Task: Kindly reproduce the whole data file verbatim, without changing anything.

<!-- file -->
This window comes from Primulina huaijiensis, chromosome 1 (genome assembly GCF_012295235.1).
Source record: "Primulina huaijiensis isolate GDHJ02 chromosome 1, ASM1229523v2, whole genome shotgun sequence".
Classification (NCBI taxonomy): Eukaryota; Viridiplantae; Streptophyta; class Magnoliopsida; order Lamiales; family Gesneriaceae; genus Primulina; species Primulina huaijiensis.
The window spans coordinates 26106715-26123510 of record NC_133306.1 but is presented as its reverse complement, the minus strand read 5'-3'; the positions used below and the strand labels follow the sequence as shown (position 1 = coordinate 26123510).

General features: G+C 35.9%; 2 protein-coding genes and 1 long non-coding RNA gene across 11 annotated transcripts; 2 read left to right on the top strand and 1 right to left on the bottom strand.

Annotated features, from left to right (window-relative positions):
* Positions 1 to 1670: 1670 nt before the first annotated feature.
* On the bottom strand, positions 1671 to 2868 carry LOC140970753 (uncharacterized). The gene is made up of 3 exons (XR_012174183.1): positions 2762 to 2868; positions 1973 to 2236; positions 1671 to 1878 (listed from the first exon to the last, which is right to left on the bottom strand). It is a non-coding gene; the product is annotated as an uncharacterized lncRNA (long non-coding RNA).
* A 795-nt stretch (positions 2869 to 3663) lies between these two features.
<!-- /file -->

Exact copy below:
This window comes from Primulina huaijiensis, chromosome 1 (genome assembly GCF_012295235.1).
Source record: "Primulina huaijiensis isolate GDHJ02 chromosome 1, ASM1229523v2, whole genome shotgun sequence".
Classification (NCBI taxonomy): Eukaryota; Viridiplantae; Streptophyta; class Magnoliopsida; order Lamiales; family Gesneriaceae; genus Primulina; species Primulina huaijiensis.
The window spans coordinates 26106715-26123510 of record NC_133306.1 but is presented as its reverse complement, the minus strand read 5'-3'; the positions used below and the strand labels follow the sequence as shown (position 1 = coordinate 26123510).

General features: G+C 35.9%; 2 protein-coding genes and 1 long non-coding RNA gene across 11 annotated transcripts; 2 read left to right on the top strand and 1 right to left on the bottom strand.

Annotated features, from left to right (window-relative positions):
* Positions 1 to 1670: 1670 nt before the first annotated feature.
* On the bottom strand, positions 1671 to 2868 carry LOC140970753 (uncharacterized). The gene is made up of 3 exons (XR_012174183.1): positions 2762 to 2868; positions 1973 to 2236; positions 1671 to 1878 (listed from the first exon to the last, which is right to left on the bottom strand). It is a non-coding gene; the product is annotated as an uncharacterized lncRNA (long non-coding RNA).
* A 795-nt stretch (positions 2869 to 3663) lies between these two features.